Insofar as married couples are concerned, the law in relation to property adjustment is relatively settled and the approach to the determination of such an application is well established.
• In the Marriage of Lee Steere and Lee Steere (1985) FLC 91-626;
• In the Marriage of Ferraro (1993) FLC 92-335;
• In the Marriage of Clauson (1995) FLC 92-595;
• In the Marriage of Hickey  FamCA 395; (2003) 30 Fam LR 355; and
• C v C (2005) Fam LR 414.)
Generally speaking there are four (4) stages to the proper consideration of an application for property adjustment under s.79 of the Family Law Act 1975 (Cth):
1 Identify the property, liabilities, and financial resources of the parties at the time of the hearing.
2 Evaluate the contributions of the parties as defined by s.79(4) of the Act, with particular reference to those matters listed in s.79(4)(a), (b) and (c).
3 Evaluate the matters to which the Court is directed by s.79(4)(d) to s.79(4)(g), and in particular, s.75(2) of the Act, insofar as any of those matters are relevant.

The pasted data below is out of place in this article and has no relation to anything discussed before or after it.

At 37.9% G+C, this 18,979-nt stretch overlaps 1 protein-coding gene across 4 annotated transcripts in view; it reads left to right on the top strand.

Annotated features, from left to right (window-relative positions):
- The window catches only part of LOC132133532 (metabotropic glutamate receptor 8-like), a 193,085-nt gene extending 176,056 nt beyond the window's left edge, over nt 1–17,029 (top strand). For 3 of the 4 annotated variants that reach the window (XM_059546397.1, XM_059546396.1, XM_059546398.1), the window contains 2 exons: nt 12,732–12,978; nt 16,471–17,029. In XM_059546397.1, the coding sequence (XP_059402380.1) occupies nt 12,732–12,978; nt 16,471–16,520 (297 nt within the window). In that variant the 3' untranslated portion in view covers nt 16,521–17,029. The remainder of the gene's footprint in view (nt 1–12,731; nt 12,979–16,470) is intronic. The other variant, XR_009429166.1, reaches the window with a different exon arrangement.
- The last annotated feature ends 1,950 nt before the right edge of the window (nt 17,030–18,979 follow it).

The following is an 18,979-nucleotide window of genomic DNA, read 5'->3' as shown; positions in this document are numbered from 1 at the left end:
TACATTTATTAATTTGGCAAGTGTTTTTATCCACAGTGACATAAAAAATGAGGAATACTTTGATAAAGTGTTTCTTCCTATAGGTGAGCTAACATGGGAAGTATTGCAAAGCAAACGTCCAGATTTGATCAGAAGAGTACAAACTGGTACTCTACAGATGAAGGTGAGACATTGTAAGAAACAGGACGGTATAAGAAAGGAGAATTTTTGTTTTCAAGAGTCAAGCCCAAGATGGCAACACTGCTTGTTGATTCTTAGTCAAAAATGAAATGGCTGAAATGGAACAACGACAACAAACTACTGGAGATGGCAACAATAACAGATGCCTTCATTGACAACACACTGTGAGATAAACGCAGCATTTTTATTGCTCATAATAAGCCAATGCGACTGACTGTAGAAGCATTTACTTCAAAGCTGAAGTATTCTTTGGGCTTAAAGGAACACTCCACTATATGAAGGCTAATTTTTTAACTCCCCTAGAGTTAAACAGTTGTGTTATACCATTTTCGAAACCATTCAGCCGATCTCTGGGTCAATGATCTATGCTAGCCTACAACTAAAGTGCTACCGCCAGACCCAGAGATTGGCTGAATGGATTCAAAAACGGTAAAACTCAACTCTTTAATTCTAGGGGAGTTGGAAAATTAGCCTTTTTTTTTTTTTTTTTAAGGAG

4 Be satisfied that the order that is proposed to be made is just and equitable in all the circumstances.
The justice and equity of the actual orders proposed to be made is what the Court must consider. (See Russell v Russell  FamCA 1875; (1999) FLC 92-877)
The preferred approach is to:
• Deal with the superannuation assets and the non-superannuation assets separately; and
• Apply the four step process set out above to each class of assets.
However the parties to such an application often agree for the Court to approach the matter on the basis that there was one pool of assets, which included both superannuation and non-superannuation assets.
Ross Bowler LLB